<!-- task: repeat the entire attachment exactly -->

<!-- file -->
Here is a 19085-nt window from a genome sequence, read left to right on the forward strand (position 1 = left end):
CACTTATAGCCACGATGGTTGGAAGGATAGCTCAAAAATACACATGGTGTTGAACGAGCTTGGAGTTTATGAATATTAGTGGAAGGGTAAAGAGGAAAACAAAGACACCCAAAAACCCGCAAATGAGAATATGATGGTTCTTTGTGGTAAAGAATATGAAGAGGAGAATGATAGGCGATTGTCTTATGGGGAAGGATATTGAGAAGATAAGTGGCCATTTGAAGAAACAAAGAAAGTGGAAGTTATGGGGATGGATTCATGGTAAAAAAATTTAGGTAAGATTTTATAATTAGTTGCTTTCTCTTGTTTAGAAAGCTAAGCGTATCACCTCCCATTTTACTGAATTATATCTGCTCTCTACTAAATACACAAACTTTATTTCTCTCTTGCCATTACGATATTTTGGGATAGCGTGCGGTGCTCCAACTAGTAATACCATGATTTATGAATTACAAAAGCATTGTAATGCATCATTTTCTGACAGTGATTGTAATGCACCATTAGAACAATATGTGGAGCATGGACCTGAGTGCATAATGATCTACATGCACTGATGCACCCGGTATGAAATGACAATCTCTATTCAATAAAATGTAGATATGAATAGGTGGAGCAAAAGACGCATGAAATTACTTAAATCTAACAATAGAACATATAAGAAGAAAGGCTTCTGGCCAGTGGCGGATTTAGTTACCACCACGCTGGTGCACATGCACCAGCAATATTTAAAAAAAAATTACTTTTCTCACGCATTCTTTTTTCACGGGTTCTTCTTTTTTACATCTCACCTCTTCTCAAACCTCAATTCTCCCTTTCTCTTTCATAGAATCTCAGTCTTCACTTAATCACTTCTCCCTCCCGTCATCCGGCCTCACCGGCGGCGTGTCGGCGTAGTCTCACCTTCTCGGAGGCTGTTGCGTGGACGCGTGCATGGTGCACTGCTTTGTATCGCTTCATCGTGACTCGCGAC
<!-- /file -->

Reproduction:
Here is a 19085-nt window from a genome sequence, read left to right on the forward strand (position 1 = left end):
CACTTATAGCCACGATGGTTGGAAGGATAGCTCAAAAATACACATGGTGTTGAACGAGCTTGGAGTTTATGAATATTAGTGGAAGGGTAAAGAGGAAAACAAAGACACCCAAAAACCCGCAAATGAGAATATGATGGTTCTTTGTGGTAAAGAATATGAAGAGGAGAATGATAGGCGATTGTCTTATGGGGAAGGATATTGAGAAGATAAGTGGCCATTTGAAGAAACAAAGAAAGTGGAAGTTATGGGGATGGATTCATGGTAAAAAAATTTAGGTAAGATTTTATAATTAGTTGCTTTCTCTTGTTTAGAAAGCTAAGCGTATCACCTCCCATTTTACTGAATTATATCTGCTCTCTACTAAATACACAAACTTTATTTCTCTCTTGCCATTACGATATTTTGGGATAGCGTGCGGTGCTCCAACTAGTAATACCATGATTTATGAATTACAAAAGCATTGTAATGCATCATTTTCTGACAGTGATTGTAATGCACCATTAGAACAATATGTGGAGCATGGACCTGAGTGCATAATGATCTACATGCACTGATGCACCCGGTATGAAATGACAATCTCTATTCAATAAAATGTAGATATGAATAGGTGGAGCAAAAGACGCATGAAATTACTTAAATCTAACAATAGAACATATAAGAAGAAAGGCTTCTGGCCAGTGGCGGATTTAGTTACCACCACGCTGGTGCACATGCACCAGCAATATTTAAAAAAAAATTACTTTTCTCACGCATTCTTTTTTCACGGGTTCTTCTTTTTTACATCTCACCTCTTCTCAAACCTCAATTCTCCCTTTCTCTTTCATAGAATCTCAGTCTTCACTTAATCACTTCTCCCTCCCGTCATCCGGCCTCACCGGCGGCGTGTCGGCGTAGTCTCACCTTCTCGGAGGCTGTTGCGTGGACGCGTGCATGGTGCACTGCTTTGTATCGCTTCATCGTGACTCGCGAC